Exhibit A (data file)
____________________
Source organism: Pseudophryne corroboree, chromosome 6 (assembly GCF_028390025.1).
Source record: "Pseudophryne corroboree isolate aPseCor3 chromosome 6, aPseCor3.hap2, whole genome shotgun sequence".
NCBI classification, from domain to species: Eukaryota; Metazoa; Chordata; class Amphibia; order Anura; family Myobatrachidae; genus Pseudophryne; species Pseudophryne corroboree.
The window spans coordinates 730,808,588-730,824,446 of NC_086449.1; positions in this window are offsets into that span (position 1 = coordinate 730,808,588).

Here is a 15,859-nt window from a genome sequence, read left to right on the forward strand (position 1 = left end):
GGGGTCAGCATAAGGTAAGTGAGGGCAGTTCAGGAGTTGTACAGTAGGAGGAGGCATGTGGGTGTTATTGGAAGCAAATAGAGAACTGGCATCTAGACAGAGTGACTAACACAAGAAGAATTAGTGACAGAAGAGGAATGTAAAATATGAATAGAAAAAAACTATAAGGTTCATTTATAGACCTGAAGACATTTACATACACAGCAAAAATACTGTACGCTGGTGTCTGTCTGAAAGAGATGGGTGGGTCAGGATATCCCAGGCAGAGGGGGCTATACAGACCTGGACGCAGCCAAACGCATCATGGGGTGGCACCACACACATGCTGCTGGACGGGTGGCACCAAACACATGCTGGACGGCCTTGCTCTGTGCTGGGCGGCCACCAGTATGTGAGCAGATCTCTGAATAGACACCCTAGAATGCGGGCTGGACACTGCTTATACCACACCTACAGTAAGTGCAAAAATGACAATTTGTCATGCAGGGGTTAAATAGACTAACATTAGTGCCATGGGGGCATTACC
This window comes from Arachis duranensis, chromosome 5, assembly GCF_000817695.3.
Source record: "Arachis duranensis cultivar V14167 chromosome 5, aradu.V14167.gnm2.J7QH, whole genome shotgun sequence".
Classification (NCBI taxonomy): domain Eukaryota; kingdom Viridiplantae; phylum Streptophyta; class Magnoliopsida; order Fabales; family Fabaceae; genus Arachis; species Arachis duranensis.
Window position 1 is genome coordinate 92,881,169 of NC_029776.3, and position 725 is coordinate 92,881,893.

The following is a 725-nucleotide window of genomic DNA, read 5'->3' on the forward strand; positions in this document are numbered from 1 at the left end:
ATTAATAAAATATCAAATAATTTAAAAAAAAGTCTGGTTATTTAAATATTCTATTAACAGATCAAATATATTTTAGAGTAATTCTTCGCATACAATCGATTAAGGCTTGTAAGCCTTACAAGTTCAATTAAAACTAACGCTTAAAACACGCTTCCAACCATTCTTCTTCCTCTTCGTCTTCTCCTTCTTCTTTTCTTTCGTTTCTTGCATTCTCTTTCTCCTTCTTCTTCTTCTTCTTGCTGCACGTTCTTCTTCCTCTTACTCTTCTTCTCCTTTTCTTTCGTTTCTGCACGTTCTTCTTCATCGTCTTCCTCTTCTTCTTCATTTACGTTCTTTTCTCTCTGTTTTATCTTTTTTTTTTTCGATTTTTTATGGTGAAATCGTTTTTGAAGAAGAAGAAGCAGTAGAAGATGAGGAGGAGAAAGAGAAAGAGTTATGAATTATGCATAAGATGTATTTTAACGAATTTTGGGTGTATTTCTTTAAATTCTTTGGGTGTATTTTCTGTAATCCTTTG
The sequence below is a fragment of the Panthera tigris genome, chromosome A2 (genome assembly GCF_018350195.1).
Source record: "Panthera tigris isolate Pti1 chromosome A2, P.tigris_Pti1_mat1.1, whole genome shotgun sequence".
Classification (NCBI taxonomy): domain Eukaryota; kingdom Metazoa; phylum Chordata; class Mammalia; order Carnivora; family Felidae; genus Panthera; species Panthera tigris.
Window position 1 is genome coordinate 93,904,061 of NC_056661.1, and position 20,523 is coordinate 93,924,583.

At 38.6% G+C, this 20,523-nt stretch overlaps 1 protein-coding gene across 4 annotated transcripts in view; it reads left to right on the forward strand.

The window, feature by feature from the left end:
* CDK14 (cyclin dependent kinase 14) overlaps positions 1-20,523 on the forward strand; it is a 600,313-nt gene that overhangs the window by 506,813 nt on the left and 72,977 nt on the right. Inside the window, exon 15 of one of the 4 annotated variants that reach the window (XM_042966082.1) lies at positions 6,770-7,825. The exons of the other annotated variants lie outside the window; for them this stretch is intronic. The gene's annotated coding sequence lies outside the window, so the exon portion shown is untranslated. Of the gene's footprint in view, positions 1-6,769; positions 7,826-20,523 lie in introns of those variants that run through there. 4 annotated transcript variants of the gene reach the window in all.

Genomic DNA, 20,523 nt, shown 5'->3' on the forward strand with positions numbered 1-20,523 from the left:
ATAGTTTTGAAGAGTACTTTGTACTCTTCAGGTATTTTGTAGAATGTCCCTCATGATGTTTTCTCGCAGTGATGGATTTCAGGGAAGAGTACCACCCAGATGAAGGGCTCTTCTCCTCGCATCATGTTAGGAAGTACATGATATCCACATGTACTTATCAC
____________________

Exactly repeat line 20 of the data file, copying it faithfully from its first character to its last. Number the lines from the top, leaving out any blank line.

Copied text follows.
Genomic DNA, 20,523 nt, shown 5'->3' on the forward strand with positions numbered 1-20,523 from the left: